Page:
Lake Taupo lies in the center of NZ’s North Island. About 1800 years ago, the area of Lake Taupo was a volcano that erupted in an enormous explosion. The resulting hole in the ground became Lake Taupo after it filled with water which drained off the surrounding hills.
After a cloudy start in Napier we arrived in Taupo with a warm and sunny welcome. We wandered along Taupo’s center and the shore of the lake and enjoyed the beautiful weather.
Back at the hostel we prepared a delicious barbecue dinner on the patio:
Once again accompanied by a bottle of NZ wine:
And while the sun set over lake Taupo we planned the upcoming itinerary…
Like most people, we have always wondered what it would be like to fly. As a child or in dreams it is the easiest thing: You spread your arms and take off into the sky or off a cliff. Skydiving is pretty much the closest mankind can get to this dream, and survive the fall. The first to realize mankind’s dream of flying was probably Icarus. He had to find out the hard way that flying is not entirely without risk when he flew too close to the sun. Luckily the materials of modern skydive parachutes do not involve any wax and with millions of jumps a year it is a fairly safe sport.
We had made up our mind some time ago to cross skydiving off our bucket lists in New Zealand and after some research had decided to jump over Lake Taupo. Not for nothing is this jump site known as the “world’s most stunning dropzone”, surrounded by snow tipped peaks, the clean, fresh blue of Lake Taupo and a stunning sea to sea view.
Having made all the arrangements the day before we were picked up in a stretch-limo:
There was lots of space in the limo, but unfortunately we couldn’t find the chilled champagne! Wouldn’t have been bad to calm our nerves 🙂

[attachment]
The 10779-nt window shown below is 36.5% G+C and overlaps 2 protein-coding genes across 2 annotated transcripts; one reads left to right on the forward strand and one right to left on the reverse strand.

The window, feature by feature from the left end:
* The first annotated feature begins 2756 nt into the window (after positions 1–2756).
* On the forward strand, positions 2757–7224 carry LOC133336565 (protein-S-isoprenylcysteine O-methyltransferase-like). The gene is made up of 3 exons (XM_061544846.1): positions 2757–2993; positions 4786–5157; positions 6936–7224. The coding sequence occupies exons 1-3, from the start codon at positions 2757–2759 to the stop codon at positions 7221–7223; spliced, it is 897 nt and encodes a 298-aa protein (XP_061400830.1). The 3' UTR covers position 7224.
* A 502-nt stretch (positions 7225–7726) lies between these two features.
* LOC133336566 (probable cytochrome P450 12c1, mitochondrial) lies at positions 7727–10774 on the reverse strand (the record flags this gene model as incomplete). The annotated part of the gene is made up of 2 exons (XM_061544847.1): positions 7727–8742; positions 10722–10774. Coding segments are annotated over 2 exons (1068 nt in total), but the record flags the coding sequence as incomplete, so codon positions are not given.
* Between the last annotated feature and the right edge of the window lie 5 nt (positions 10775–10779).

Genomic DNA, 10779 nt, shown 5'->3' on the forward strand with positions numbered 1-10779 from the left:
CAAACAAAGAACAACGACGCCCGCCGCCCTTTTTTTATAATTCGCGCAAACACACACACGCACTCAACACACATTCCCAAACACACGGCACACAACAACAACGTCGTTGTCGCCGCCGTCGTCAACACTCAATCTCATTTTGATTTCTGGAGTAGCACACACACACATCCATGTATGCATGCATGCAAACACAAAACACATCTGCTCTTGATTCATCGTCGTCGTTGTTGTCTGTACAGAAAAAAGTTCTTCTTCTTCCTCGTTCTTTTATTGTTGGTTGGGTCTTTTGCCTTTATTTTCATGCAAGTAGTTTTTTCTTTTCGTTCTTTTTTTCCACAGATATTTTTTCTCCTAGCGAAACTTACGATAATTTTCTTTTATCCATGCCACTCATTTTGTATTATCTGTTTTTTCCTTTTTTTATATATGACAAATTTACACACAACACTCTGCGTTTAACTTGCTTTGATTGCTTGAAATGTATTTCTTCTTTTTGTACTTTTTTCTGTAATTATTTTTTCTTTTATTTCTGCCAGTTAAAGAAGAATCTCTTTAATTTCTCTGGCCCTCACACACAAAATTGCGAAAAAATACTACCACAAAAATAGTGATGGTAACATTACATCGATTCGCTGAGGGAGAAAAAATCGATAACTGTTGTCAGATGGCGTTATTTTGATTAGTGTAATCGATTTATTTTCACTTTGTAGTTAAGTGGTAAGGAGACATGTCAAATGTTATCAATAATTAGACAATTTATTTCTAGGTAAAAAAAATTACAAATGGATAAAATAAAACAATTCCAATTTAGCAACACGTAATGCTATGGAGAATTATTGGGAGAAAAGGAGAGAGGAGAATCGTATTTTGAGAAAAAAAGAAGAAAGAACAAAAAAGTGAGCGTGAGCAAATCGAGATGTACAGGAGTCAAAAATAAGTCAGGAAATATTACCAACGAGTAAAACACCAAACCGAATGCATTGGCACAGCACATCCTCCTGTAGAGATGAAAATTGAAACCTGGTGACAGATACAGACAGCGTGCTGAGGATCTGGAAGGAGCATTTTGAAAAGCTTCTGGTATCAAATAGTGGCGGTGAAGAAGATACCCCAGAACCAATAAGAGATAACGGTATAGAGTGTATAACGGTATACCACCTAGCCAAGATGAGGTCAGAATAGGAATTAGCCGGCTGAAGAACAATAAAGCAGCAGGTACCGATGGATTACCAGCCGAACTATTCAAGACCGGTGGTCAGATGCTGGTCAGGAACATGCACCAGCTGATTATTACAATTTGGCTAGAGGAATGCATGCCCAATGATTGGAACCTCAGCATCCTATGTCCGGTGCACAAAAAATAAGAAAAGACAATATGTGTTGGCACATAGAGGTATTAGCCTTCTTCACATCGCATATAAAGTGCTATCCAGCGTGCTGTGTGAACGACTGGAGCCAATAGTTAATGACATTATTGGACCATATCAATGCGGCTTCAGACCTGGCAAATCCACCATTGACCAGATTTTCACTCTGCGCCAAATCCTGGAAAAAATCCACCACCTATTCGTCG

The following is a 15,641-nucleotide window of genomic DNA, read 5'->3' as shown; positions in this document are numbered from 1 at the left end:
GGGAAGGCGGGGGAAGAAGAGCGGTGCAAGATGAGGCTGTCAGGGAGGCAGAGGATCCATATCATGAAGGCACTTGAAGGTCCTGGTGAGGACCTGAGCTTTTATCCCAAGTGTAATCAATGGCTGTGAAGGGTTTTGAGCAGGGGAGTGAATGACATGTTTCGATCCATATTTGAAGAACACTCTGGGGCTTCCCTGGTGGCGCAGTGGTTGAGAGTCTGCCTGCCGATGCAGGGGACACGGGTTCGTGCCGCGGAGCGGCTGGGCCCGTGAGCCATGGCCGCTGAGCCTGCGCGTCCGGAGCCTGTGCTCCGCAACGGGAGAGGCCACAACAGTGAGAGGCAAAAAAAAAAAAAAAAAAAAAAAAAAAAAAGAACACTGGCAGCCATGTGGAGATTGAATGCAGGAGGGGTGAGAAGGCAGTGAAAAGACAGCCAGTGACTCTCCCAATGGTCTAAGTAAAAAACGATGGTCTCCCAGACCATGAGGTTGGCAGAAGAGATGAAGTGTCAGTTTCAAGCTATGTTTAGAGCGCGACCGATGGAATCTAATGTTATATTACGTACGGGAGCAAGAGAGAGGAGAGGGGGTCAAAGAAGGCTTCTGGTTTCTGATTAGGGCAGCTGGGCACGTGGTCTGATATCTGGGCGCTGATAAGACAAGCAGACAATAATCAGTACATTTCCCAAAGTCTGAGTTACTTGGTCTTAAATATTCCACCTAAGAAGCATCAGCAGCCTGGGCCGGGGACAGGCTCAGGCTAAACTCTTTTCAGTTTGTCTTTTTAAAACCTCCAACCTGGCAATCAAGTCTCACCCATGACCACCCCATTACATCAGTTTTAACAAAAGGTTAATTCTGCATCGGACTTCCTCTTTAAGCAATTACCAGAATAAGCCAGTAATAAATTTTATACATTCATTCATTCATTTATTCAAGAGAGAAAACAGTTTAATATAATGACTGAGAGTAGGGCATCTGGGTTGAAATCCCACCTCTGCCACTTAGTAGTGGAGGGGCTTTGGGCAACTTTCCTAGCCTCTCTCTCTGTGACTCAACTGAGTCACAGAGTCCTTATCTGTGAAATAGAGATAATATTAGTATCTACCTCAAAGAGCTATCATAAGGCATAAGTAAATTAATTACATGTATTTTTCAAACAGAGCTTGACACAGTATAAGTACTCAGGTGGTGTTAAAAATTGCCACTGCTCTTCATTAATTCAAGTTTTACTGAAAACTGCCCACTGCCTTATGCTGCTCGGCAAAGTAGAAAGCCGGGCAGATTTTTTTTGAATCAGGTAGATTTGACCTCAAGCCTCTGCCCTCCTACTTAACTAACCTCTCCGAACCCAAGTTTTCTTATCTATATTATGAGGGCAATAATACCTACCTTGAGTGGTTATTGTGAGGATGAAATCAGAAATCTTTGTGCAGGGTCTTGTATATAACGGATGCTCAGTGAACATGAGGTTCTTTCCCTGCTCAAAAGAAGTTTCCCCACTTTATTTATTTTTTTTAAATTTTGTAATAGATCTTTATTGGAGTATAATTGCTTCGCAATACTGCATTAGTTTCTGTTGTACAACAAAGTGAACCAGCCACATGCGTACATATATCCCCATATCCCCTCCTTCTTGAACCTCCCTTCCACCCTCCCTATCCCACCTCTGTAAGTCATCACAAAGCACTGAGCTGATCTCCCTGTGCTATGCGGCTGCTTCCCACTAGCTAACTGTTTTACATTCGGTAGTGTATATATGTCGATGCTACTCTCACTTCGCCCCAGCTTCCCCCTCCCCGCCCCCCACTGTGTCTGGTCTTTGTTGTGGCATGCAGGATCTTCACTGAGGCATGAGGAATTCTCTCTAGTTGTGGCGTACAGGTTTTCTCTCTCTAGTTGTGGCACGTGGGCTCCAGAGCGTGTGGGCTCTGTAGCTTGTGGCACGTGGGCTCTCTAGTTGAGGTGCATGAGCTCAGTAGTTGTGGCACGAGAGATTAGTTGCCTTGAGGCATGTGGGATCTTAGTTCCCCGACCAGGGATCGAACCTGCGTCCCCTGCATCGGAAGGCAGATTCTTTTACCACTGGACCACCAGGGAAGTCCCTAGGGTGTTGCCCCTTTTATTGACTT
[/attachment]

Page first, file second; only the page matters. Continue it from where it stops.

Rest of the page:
After we arrived at the little airport of Taupo we were briefed with security instructions, signed various disclaimers and decided on the jump package.
The use of parachutes dates all the way back to 90 B.C. in China when a man tied several large conical straw hats together and jumped out of the tower and landed safely on the ground. The first European construction of a parachute-like device was made during the reign of King Louis XIV of France in the 1680’s. Later on it was Joseph Montgolfier of France, who in the late 18th century, first gave significant meaning to the modern use of the parachute by testing his device while jumping out of a hot air balloon. As so many other inventions the military advanced the development of parachuting technology during the 1st and 2nd world war as a way to save aircrews from emergencies aboard balloons and aircrafts in flight, and later as a way of delivering soldiers to the battlefield.
Just as the companies logo, the plane was pink too… This little plane would soon bring us up to an altitude of 15’000 ft (~4’572 meters):
Then we got dressed up in nice blue jumpsuits and were harnessed up. Since we were skydiving over a lake we had to wear life vests (to not end up as Icarus) and due to the height we were equipped with oxygen masks, which we used during the flight up:
We also got to wear these chic skydive leather caps:
After the outfitting we were introduced to our skydive instructor whom we would be strapped to. Andy’s instructor was Lez:
And Tini would jump with Scott. Besides our instructor each of us had our own camera man jumping with us and taking pictures of us during our free-fall.